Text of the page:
(Vatican Radio) Ceremonies have begun in Armenia to mark the centenary of the start of mass killings of as many as 1.5 million Armenians by Ottoman Turks. Several leaders remembered what Pope Francis and other officials view as the first genocide of the 20st century. There was a moment of reflection when a giant church bell reverberated over the square. Many gathered here in the capital Yerevan to remember on a windy, sun filled Friday, one of the world's darkest chapters. Exactly 100 years ago the mass killings began of predominantly Christian Armenians by Ottoman Turks. The annual April 24th commemorations mark the day when some 250 Armenian intellectuals were rounded up in what is regarded as the first step of the massacres.
Eventually as many as 1.5 million Armenians men, women and children died in what the Pope Francis and several other leaders view as "the first genocide of the 20th century". Most of them either immediately killed or died during deportations and forced marches in 1915, as Ottoman officials worried that the Christian Armenians would side with the enemy Russia. Armenia's President Serge Sarkisian has expressed hope that the recognition of the killings as genocide would "dispel the darkness of 100 years of denial." Modern Turkey, the successor of the Ottoman Empire, strongly objects to using the term genocide. It claims the death toll has been inflated and that those killed died of civil war and unrest. Turkish Prime Minister Ahmet Davutoglu has expressed condolences to the descendants of the victims without calling the mass killings genocide.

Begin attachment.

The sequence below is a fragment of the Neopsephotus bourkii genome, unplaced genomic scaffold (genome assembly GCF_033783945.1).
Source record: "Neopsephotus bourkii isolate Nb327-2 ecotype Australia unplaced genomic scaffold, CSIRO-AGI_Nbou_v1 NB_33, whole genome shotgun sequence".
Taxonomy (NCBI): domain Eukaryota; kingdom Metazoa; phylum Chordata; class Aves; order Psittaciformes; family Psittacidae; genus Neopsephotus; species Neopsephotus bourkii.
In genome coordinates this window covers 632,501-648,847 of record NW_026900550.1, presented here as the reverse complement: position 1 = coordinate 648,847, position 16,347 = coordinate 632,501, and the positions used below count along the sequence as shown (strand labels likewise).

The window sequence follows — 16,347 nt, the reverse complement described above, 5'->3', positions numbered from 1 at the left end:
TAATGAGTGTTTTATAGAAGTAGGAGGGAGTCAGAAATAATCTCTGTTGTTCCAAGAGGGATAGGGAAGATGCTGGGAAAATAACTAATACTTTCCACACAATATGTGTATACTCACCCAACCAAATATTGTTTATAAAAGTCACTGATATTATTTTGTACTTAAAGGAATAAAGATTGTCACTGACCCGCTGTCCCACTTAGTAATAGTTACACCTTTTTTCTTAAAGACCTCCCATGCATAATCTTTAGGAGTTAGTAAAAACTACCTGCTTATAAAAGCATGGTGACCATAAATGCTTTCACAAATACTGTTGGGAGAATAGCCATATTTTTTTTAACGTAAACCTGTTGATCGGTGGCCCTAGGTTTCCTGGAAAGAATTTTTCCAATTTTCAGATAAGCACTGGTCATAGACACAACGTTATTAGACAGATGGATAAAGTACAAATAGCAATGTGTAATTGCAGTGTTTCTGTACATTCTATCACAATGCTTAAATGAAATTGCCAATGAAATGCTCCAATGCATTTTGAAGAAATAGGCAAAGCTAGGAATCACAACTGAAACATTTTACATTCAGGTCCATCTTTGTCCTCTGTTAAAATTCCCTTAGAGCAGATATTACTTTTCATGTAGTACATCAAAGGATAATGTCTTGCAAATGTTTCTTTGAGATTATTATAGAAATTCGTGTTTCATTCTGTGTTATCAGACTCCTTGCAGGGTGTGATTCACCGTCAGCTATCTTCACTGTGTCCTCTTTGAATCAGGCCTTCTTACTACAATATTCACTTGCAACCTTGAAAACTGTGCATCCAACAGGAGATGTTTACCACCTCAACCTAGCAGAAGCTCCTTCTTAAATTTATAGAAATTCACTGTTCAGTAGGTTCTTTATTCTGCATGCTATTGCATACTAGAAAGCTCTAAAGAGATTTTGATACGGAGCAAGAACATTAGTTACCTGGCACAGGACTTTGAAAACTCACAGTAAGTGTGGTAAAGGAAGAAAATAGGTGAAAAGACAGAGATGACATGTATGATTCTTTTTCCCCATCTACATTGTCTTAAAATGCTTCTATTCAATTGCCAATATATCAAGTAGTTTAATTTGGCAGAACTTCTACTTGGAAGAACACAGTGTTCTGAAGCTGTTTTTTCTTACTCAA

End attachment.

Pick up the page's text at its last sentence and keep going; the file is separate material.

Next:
Yet French President Francois Hollande, Russian President Vladimir Putin and other dignitaries united in mourning the many men, women and children who died as they gathered at Yerevan's Tsitsernakaberd memorial complex. Each leader walked along the memorial with a single yellow rose. They put it into the center of a wreath resembling a forget-me-not, a flower chosen to symbolize the many victims. "We will never forget the tragedy that your people went through," Hollande said. France is home to a sizable Armenian community. Among the French Armenians at Yerevan was 90-year old singer Charles Aznavour, who was born in Paris to a family of massacre survivors.
However even on this day, politics were never far away: Russian President Vladimir Putin used his speech to warn against what he called Russophobia in a clear message to the Ukrainian government and the West, which has imposed sanctions over Russia's role in the conflict in Ukraine.
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